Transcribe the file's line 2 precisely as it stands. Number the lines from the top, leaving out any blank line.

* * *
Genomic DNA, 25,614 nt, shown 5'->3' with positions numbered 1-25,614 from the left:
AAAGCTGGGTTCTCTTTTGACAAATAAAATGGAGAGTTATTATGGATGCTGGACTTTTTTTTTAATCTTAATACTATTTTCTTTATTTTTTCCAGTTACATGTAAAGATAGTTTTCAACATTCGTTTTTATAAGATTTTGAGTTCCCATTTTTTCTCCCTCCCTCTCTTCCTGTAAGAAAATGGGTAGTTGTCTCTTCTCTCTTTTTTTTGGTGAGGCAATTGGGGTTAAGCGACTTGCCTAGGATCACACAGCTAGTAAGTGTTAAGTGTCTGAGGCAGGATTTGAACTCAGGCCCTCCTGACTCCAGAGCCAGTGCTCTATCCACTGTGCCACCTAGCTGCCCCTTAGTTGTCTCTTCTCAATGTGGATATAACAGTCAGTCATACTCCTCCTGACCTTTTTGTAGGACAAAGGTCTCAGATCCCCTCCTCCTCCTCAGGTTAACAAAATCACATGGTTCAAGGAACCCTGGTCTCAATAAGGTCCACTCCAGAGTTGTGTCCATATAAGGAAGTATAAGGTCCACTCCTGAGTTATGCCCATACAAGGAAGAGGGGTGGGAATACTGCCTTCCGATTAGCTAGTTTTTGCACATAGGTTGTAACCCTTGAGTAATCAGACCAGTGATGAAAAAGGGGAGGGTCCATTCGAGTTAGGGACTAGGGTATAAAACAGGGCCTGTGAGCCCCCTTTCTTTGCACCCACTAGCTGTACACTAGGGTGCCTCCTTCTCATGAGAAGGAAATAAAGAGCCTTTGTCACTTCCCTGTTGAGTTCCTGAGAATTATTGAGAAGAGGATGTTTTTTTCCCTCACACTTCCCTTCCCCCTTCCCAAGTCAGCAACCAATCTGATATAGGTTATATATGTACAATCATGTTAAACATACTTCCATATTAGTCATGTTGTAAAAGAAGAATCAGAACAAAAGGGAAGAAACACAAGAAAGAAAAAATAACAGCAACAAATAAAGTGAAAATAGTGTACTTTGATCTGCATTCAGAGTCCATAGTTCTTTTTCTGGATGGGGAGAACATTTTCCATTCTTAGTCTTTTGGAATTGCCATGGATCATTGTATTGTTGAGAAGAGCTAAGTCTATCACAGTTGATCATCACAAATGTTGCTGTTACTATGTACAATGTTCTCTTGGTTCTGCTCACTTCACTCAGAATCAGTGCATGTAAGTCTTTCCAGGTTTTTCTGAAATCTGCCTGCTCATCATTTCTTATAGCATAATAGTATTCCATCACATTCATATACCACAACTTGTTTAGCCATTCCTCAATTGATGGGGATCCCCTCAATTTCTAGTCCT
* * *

AAAGCTGGGTTCTCTTTTGACAAATAAAATGGAGAGTTATTATGGATGCTGGACTTTTTTTTTAATCTTAATACTATTTTCTTTATTTTTTCCAGTTACATGTAAAGATAGTTTTCAACATTCGTTTTTATAAGATTTTGAGTTCCCATTTTTTCTCCCTCCCTCTCTTCCTGTAAGAAAATGGGTAGTTGTCTCTTCTCTCTTTTTTTTGGTGAGGCAATTGGGGTTAAGCGACTTGCCTAGGATCACACAGCTAGTAAGTGTTAAGTGTCTGAGGCAGGATTTGAACTCAGGCCCTCCTGACTCCAGAGCCAGTGCTCTATCCACTGTGCCACCTAGCTGCCCCTTAGTTGTCTCTTCTCAATGTGGATATAACAGTCAGTCATACTCCTCCTGACCTTTTTGTAGGACAAAGGTCTCAGATCCCCTCCTCCTCCTCAGGTTAACAAAATCACATGGTTCAAGGAACCCTGGTCTCAATAAGGTCCACTCCAGAGTTGTGTCCATATAAGGAAGTATAAGGTCCACTCCTGAGTTATGCCCATACAAGGAAGAGGGGTGGGAATACTGCCTTCCGATTAGCTAGTTTTTGCACATAGGTTGTAACCCTTGAGTAATCAGACCAGTGATGAAAAAGGGGAGGGTCCATTCGAGTTAGGGACTAGGGTATAAAACAGGGCCTGTGAGCCCCCTTTCTTTGCACCCACTAGCTGTACACTAGGGTGCCTCCTTCTCATGAGAAGGAAATAAAGAGCCTTTGTCACTTCCCTGTTGAGTTCCTGAGAATTATTGAGAAGAGGATGTTTTTTTCCCTCACACTTCCCTTCCCCCTTCCCAAGTCAGCAACCAATCTGATATAGGTTATATATGTACAATCATGTTAAACATACTTCCATATTAGTCATGTTGTAAAAGAAGAATCAGAACAAAAGGGAAGAAACACAAGAAAGAAAAAATAACAGCAACAAATAAAGTGAAAATAGTGTACTTTGATCTGCATTCAGAGTCCATAGTTCTTTTTCTGGATGGGGAGAACATTTTCCATTCTTAGTCTTTTGGAATTGCCATGGATCATTGTATTGTTGAGAAGAGCTAAGTCTATCACAGTTGATCATCACAAATGTTGCTGTTACTATGTACAATGTTCTCTTGGTTCTGCTCACTTCACTCAGAATCAGTGCATGTAAGTCTTTCCAGGTTTTTCTGAAATCTGCCTGCTCATCATTTCTTATAGCATAATAGTATTCCATCACATTCATATACCACAACTTGTTTAGCCATTCCTCAATTGATGGGGATCCCCTCAATTTCTAGTCCT